For the Khoi San people, who are the first inhabitants of south Africa, a stretch of land in Cape Town embodies victory and tragedy. After chasing away cattle-raiding Portuguese soldiers in 1510; and also facing another struggle a century and a half later when Dutch settlers launched a campaign of land dispossession; today their patch of land is the scene of another conflict, and this time it is over a development where construction is due to begin this month; and which will eventually be home to a new 70,000-square metre Africa headquarters for U.S. retail giant Amazon.
“This is where land was first stolen,” said Tauriq Jenkins, of the Goringhaicona Khoena Council, a Khoi traditional group opposed to the project. “We want a World Heritage Site. We do not want 150,000 tonnes of concrete.”
“Our heritage will be completely destroyed,” Aran Goringhaicona told AFP. “This place has a great spiritual significance for us,”; added the traditional leader who heads a collective opposed to the project. Together with a group of local residents, the Observatory Civic Association (OCA); they wrote to the developer, Liesbeek Leisure Properties Trust (LLPT), this week to warn it of their intention to challenge the project in court.
Amazon Facing Backlash
Reuters reports that, The 15-hectare riverside area was previously home to a golf driving range and popular bar; a small blue plaque the only indication of its historical significance.
It is now earmarked for a 4 billion rand ($284 million) mixed-use development; complete with a hotel, retail offices and residential units.
Amazon, which already employs thousands of people in Cape Town in a global call centre and data hubs, is lined up as its anchor tenant; with no other big names yet disclosed by city bosses or developers.
While some groups have welcomed the prospect of new jobs, the whole project, not Amazon’s specific plans; has faced a backlash from other community leaders as well as environmentalists and activists. They have held marches at the site and are now threatening to take the matter to court.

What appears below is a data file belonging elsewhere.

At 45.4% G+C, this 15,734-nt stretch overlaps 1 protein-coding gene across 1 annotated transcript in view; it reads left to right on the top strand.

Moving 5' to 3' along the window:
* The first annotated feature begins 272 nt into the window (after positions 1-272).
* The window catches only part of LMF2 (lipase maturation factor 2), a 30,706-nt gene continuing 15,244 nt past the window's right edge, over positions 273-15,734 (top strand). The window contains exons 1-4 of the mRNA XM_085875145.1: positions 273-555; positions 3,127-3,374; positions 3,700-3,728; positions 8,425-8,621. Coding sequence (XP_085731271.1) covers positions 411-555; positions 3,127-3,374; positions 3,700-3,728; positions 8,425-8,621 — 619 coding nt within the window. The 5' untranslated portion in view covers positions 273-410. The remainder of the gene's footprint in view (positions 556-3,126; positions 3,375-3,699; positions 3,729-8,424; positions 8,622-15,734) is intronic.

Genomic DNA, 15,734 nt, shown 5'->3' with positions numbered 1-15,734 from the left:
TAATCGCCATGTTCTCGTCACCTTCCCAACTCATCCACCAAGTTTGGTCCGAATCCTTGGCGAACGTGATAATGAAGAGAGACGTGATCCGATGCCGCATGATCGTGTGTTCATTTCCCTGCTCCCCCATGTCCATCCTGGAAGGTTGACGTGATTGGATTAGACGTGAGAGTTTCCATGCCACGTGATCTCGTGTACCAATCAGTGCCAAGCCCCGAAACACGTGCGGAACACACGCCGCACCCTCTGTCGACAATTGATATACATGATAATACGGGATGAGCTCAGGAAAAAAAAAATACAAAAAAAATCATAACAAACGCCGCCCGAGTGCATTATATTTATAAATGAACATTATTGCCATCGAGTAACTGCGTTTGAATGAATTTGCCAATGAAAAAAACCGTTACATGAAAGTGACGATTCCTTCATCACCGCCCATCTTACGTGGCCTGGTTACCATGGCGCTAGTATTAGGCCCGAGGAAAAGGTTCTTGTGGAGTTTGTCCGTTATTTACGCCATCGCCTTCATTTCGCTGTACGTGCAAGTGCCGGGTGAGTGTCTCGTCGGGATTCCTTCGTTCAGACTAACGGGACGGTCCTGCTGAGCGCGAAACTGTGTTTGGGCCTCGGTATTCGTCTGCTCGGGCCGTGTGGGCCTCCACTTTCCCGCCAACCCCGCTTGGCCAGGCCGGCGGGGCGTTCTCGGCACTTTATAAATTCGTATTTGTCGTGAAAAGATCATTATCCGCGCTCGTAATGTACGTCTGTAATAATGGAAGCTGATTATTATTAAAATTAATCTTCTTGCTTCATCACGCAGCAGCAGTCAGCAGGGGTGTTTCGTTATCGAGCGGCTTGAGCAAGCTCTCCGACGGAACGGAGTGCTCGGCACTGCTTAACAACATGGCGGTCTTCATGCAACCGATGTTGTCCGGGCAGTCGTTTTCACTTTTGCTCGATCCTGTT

According to the Observatory Civic Association, which represents a nearby residential community, close to 50,000 objections to the development have been lodged so far with city and provincial authorities.
They want the development stopped and the area declared a provincial or national heritage site; environmentalists say it is important to preserve because it is an ecologically sensitive area at the confluence of two rivers.
Amazon in South Africa and the United States declined to comment on the dispute and referred queries to the developer, South Africa’s Zenprop. It in turn directed the queries to Liesbeek Leisure Properties Trust (LLTP), the structure set up to develop this specific project.
“There is no groundswell of unhappiness,” said LLTP’s Jody Aufrichtig, emphasising that the development went through an extensive public approval procedure.
“The handful of vocal objectors who remain, who were given fair opportunity to participate; simply do not like the outcome.”
Plans for Land of the Khoi San Heritage
Land, its history and its ownership are fraught issues in South Africa; where memories of forced removals and segregation remain fresh nearly three decades after the end of apartheid.
Such sensitivities were taken account when considering the project; Cape Town Mayor Dan Plato said in a statement, announcing his approval of the development.
“We are acutely aware of the need to balance investment and job creation, along with heritage and planning considerations,”; he said, touting the development as a much-needed boost for Cape Town’s tourism-dependent, pandemic-crippled economy.
The project will create thousands of new jobs, LLTP say, while also paying tribute to Khoi San culture and history.
Designs include an indigenous garden and a heritage centre where LLTP’s Aufrichtig said Khoi San descendents will work as operators and educators.
Such efforts have succeeded in winning over some Khoi San people including a group calling itself; the First Nations Collective, which engaged directly with the developers.